In my last post, I described WHY it is increasingly important to develop learning in our organizations. Today I thought i would explain a little more about HOW it’s done. (Tip! Read my last post “We need to develop future learning now!”
This is what I think!
An effective learning organization is developed and learns from its surroundings; customers, suppliers, competitors, researchers and others on the network. The organization learns by jointly creating new knowledge and developing new abilities, products, services and working methods. It is quick to share knowledge and translate this into a useful ability amongst employees.
Now it’s not just me who has ideas about what an effective learning organization is. Several international organizations are researching and evaluating the learning in organizations. Some examples are “Corporate University Exchange”, “Towards Maturity” and “Association of Talent Developement”. The organization I think offers the most useful model is Deloitte Bersin. They have the most extensive research, have been active for the longest and have a model that is easy to embrace and follow. They assess successful learning organizations mainly according to these factors:
- ALIGNMENT – The ability to adapt learning after the organization’s strategy and the needs of the individuals.
- EFFECT – The ability to translate investment in to learning to effect at work and increased ability in the organization.
- EFFICIENCY – The ability to be cost and time-efficient.
Of the research that has been going on since 2001, different abilities have been shown to contribute to an increasingly effective learning organization. For example, the organization’s learning culture, ability to develop learning activities in different formats (classrooms, eLearning, video, etc.), ability to plan and follow up, etc.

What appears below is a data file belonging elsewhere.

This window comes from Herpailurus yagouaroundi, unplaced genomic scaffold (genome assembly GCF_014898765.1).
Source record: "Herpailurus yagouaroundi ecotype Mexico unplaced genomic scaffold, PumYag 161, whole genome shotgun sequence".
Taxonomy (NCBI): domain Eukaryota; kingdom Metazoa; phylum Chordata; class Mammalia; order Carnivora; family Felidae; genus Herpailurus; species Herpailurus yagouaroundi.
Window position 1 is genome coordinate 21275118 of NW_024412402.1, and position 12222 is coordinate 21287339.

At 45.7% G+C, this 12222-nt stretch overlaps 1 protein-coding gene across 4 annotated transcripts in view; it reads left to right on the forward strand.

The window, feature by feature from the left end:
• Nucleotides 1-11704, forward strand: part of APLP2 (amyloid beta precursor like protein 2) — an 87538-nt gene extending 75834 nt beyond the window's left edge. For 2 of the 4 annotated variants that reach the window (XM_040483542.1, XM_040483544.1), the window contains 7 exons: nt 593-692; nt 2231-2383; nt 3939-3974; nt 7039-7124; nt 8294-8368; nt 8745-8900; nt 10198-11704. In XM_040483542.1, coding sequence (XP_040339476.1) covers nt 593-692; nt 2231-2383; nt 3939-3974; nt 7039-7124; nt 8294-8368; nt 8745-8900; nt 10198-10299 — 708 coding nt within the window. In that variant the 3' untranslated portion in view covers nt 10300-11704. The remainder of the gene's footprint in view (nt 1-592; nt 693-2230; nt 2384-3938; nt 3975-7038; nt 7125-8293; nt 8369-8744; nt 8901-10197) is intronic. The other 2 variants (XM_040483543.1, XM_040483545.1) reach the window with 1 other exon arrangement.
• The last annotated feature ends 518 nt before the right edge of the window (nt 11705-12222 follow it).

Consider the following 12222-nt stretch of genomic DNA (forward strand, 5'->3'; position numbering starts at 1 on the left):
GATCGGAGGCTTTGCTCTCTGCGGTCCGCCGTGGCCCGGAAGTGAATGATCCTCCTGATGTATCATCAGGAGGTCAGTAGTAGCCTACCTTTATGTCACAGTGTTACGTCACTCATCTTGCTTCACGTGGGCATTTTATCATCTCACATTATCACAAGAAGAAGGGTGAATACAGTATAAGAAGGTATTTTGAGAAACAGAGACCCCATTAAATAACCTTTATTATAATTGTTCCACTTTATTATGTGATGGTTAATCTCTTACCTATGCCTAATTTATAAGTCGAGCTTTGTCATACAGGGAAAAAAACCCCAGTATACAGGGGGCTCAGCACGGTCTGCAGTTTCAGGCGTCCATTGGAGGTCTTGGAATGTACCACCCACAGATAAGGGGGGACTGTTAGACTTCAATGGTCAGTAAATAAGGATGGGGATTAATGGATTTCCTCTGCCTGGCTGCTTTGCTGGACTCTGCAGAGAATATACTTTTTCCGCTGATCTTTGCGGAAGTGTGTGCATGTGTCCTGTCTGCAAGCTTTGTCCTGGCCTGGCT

Building an effective learning organization takes time. It requires change and maturity when it comes to learning. A good tool to assess one’s own current situation and create goals for future development is Bersin’s “Learning Maturity Model”. I think it is simple and clear and we at Learntech use it diligently with our customers.
Steps towards an effective learning organization
The maturity model is divided into a number of levels where learning can be described as follows:
Level 1: Learning unprioritised:
- Focus on short-term needs/fire fighting”
- Most classroom training, hands-on
- Organization decentralized/uncoordinated
- Informal governance of the training function
- Few have the skill needed for learning
Level 2: (Formal) top-notch training:
- Focus on effective formal education
- Goal- and role-driven learning
- Flexible learning methods
- Clear organisation and division of responsibilities
- Focus on governance/efficiency
Level 3: Improve performance:
- Focus on performance at work
- Encourage informal learning
- Just-in-time learning
- Integrates learning into business processes
- Integrating learning with HR/TM
Level 4: Develop the organization’s ability:
- Focus on developing the organization’s capabilities
- User-generated content
- Knowledge sharing & collaboration
- Learning part of the organization’s strategy
- Experts/employees responsible for creating learning activities
Developing an effective learning organization?